You can be shaped, or you can be broken. There is not much in between. Try to learn. Be coachable. Try to learn from everybody, especially those who fail. This is hard. Peers who fizzle or blow up or fall down, run away, disappear from the monthly ranking, drop off the circuit. […] Opponents. It’s all educational. How promising you are as a Student of the Game is a function of what you can pay attention to without running away. Nets and fences can be mirrors. And between the nets and fences, opponents are also mirrors. This is why the whole thing is scary. This is why all opponents are scary and weaker opponents are especially scary.
See yourself in your opponents. They will bring you to understand the Game. To accept the fact that the Game is about managed fear. That its object is to send from yourself what you hope will not return.
This is your body. They want you to know. You will have it with you always.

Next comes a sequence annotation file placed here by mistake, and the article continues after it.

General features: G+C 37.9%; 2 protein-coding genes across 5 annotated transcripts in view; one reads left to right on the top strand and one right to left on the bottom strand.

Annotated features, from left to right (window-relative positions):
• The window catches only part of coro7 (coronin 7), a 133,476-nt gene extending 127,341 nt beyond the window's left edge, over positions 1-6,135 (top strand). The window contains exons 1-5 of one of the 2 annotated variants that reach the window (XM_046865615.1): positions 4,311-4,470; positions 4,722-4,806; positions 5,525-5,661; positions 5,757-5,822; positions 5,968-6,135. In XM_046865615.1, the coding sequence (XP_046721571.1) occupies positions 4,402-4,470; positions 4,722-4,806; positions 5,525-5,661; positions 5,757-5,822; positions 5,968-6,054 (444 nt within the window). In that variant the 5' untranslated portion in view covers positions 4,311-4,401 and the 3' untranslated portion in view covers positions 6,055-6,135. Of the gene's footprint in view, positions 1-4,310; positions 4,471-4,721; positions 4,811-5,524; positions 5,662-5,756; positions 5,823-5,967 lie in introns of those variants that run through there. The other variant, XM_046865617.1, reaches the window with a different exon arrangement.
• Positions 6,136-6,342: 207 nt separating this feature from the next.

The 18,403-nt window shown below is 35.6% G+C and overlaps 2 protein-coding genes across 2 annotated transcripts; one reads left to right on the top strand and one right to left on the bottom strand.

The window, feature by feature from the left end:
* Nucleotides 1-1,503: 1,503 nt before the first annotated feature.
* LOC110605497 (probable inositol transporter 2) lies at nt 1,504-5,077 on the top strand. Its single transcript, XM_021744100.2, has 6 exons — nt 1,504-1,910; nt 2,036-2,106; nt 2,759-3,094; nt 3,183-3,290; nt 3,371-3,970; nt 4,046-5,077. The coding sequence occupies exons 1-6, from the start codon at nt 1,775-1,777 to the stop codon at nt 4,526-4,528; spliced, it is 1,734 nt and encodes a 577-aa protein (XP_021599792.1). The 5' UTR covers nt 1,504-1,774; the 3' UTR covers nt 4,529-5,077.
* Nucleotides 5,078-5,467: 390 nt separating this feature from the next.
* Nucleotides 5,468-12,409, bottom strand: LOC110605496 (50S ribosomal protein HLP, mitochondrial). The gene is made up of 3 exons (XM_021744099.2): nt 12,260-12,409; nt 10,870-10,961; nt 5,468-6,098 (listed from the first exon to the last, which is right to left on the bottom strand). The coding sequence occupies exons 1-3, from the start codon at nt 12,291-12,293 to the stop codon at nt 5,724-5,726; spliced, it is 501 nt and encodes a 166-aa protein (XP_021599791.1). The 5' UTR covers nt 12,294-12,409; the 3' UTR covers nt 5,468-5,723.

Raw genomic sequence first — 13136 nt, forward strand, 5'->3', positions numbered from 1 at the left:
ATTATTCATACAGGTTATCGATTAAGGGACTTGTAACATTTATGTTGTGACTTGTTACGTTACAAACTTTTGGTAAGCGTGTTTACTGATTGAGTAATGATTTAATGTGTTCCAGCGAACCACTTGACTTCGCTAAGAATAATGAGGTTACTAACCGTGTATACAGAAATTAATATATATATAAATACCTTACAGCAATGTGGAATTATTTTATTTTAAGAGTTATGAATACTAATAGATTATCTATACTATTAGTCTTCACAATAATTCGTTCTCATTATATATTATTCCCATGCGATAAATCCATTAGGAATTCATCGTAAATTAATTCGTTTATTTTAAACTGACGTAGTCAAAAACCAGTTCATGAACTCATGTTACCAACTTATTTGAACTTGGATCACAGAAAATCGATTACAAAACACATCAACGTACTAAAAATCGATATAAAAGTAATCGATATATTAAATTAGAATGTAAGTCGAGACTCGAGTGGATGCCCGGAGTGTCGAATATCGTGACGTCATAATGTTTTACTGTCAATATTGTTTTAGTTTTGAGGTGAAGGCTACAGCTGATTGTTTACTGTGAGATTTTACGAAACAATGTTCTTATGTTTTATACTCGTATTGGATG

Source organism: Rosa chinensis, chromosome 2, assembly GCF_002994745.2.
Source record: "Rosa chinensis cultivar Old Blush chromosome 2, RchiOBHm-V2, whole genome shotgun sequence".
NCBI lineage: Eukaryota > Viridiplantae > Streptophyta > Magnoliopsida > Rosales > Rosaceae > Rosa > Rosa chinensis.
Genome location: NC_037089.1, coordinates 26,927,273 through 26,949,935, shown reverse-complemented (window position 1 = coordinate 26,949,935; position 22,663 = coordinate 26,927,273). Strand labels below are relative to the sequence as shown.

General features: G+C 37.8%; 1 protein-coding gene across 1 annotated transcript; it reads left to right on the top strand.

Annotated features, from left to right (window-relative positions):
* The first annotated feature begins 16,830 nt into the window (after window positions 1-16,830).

Here is how to sweat.
Expect some rough dreams. They come with the territory. Try to accept them. Let them teach you.
Keep a flashlight by your bed. It helps with the dreams.
This is also how not to fear sleep or dreams. Never tell anyone where you are. Please learn the pragmatics of expressing fear: sometimes words that seem to express really invoke.
This can be tricky.
Here is how to win, later.
Here is a set of keys about a stride’s length before you in the court as you serve dead balls, to no one. After each serve you must almost fall forward into the court and in one smooth motion bend and scoop up the keys with your left hand. This is how to train yourself to follow through into the court after the serve. You still, years after the man’s death, cannot keep your keys anywhere but on the floor.